Portsmouth City Council had already ordered me to vacate the council house at Lockerley Road, so I had to find somewhere to live while the house purchase was being dealt with, and Gordon and Diane came to the rescue and invited me to stay with them at their home at Bushy Down Farm, Droxford. On 16th May 1969 I moved out of the council house at Lockerley Road, Leigh Park, put most of my furniture into storage and stayed at Droxford with Diane and Gordon until I got the completion date for the house in Woodstock Road.

In the meantime, I had made another weekend trip to Wimbledon to see the family; on Friday 25th April we went to see the local Boys Brigade display with some family participation, and on Saturday 26th April I went with mum and dad to a Ladies’ Festival Dinner Dance at Croydon.

On the 12th May 1969, I signed the draft contract for the house at 31 Woodstock Road, Gosport. Meanwhile, whilst still living at Droxford with Diane and Gordon, I made another trip to Cornwall between the 24th to 27th May to stay a few days with Allan, who was now living at St. Austell. I was to be a guest at the inaugural Dinner Dance of Teddington Auto Controls’ Social Club, held at Carlyon Bay, on Bank Holiday Monday 26th May 1969.

Friday 13th June 1969 was the completion date for my house in Gosport and the vendors moved out. I moved out of Bushy Down Farm at Droxford on 26th June 1969 and into my new home in Gosport.

Some points of history: On 9th November 1960, John Kennedy became President of the USA; in Britain, the last batch of National Servicemen were called up in December.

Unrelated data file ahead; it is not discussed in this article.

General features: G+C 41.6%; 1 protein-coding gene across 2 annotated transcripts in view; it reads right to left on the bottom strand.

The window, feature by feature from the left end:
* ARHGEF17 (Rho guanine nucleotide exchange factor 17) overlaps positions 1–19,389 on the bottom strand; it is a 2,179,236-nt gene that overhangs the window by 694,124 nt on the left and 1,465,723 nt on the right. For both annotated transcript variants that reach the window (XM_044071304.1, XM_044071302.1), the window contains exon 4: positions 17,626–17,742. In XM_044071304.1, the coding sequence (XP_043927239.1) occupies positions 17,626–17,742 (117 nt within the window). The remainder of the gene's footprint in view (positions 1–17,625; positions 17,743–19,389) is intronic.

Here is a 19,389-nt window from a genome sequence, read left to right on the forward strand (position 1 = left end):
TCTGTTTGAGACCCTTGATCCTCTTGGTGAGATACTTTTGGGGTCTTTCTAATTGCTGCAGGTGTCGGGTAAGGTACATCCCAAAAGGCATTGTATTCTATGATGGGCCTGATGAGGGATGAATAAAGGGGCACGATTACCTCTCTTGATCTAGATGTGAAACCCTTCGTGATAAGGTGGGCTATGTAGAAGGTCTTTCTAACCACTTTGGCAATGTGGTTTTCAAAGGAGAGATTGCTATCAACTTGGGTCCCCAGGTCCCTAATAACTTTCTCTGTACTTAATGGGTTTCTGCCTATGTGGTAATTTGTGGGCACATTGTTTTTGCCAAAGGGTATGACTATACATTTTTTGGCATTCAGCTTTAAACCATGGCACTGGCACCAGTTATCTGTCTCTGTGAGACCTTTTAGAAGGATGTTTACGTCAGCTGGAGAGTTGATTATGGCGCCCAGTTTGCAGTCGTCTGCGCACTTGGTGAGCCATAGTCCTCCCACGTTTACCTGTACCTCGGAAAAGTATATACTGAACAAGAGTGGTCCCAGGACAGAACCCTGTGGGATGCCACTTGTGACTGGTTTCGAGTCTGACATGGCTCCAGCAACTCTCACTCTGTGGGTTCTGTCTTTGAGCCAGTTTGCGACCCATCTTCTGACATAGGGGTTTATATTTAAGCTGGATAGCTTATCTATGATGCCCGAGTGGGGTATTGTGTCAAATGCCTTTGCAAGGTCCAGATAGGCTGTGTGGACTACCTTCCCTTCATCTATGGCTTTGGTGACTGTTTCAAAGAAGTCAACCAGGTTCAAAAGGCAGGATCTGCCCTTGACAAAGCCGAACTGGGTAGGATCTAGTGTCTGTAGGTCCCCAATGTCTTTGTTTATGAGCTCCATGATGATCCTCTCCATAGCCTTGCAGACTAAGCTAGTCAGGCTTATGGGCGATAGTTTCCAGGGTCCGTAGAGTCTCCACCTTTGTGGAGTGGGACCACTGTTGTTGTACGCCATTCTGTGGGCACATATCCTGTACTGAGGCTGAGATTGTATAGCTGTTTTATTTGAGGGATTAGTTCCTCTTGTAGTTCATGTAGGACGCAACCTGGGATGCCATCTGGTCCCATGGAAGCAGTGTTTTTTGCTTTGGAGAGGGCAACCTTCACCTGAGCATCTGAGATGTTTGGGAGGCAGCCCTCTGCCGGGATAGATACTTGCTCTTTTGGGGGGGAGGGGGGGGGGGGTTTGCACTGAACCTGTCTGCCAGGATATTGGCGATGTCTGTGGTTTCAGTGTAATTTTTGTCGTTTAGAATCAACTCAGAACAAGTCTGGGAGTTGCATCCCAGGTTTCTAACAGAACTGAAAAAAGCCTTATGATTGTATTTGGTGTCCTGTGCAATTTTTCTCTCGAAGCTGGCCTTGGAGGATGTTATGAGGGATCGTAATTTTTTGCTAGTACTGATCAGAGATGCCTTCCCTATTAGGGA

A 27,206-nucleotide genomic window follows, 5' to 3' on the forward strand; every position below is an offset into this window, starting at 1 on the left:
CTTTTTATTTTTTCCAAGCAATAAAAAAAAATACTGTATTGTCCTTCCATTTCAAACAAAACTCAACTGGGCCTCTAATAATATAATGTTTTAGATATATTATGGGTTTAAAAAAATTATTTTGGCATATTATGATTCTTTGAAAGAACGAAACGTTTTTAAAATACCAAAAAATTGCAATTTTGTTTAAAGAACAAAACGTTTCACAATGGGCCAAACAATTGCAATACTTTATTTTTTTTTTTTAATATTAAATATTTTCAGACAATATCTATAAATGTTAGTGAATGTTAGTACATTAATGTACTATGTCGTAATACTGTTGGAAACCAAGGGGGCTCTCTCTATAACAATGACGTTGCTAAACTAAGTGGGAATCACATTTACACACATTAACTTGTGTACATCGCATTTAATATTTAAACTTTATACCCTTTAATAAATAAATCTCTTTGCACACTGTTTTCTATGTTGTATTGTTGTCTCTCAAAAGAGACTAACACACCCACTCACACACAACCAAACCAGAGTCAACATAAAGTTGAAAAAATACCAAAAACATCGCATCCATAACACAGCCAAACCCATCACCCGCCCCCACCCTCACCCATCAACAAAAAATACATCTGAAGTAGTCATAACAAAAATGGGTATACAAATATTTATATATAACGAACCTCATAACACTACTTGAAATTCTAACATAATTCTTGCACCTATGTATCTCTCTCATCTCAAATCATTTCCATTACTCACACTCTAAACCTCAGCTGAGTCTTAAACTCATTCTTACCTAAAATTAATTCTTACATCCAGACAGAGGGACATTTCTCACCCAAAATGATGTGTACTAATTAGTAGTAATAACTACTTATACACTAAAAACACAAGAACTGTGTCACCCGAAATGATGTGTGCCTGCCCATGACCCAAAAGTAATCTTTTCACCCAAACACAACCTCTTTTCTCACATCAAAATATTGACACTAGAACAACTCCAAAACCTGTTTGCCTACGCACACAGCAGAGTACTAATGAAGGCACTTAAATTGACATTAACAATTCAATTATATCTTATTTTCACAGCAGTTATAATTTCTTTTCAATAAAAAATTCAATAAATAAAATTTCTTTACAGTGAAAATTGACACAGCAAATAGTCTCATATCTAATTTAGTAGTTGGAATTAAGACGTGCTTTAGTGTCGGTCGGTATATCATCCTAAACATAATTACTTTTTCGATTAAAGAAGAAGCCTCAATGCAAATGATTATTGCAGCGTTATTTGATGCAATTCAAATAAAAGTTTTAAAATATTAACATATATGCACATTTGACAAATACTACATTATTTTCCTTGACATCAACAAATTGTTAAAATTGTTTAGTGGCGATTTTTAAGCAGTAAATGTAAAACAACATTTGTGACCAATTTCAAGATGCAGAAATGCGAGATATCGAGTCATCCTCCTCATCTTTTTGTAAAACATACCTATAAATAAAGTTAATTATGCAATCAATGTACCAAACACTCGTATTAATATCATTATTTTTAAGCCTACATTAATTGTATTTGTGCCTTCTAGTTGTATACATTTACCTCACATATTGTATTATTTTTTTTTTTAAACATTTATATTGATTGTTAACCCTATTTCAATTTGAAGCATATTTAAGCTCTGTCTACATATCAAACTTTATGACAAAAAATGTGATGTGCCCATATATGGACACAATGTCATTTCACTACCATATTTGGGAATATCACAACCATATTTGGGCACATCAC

In 1961 Yuri Gagarin became the first man in space and Britain applied to join the Common Market. The youngest woman MP, Margaret Thatcher, became a Parliamentary Secretary…
In 1962 the last trolley-buses were taken out of action in London, Telstar was launched from the USA (eventually) making world television possible.
In February 1963 Harold Wilson took over as Labour Party leader at the age of 43, the Great Train Robbery took place in August and Harold Macmillan resigned as Prime Minister in October; President Kennedy was assassinated in Nov 1963.
In 1964 “Steptoe & Son” was declared the “best TV show” (although who by?), beer was up to 2/1d (£0.11, €0.17) a pint in the Budget, and the world’s population was increasing by 63 million people a year. The Windmill Theatre (“we never close”) closed in October 1964.
In 1965, Stanley Matthews was the first professional footballer to be knighted and Sir Winston Churchill died in January. Edward Heath became Tory Party leader and David Steel became the youngest MP at age 26.

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This work is licensed under a Creative Commons Attribution-Noncommercial-No Derivative Works 2.0 UK: England & Wales License.

Text by Alf Allen 1999. Edited and spell-checked by Mike Allen 2003.
Most photos taken by Alf and most illustrations drawn by him; scanned from his albums, etc., now in my possession and digitally edited 2003-2005.
Yes, yes, the photos and layout need updating - the website was first designed in "dial-up days", before any sort of broadband, and everything had to be small so it uploaded and downloaded fast. Work to do, I know.

Website produced 2003-2013 by Mike Allen - a fatuous platitudes production.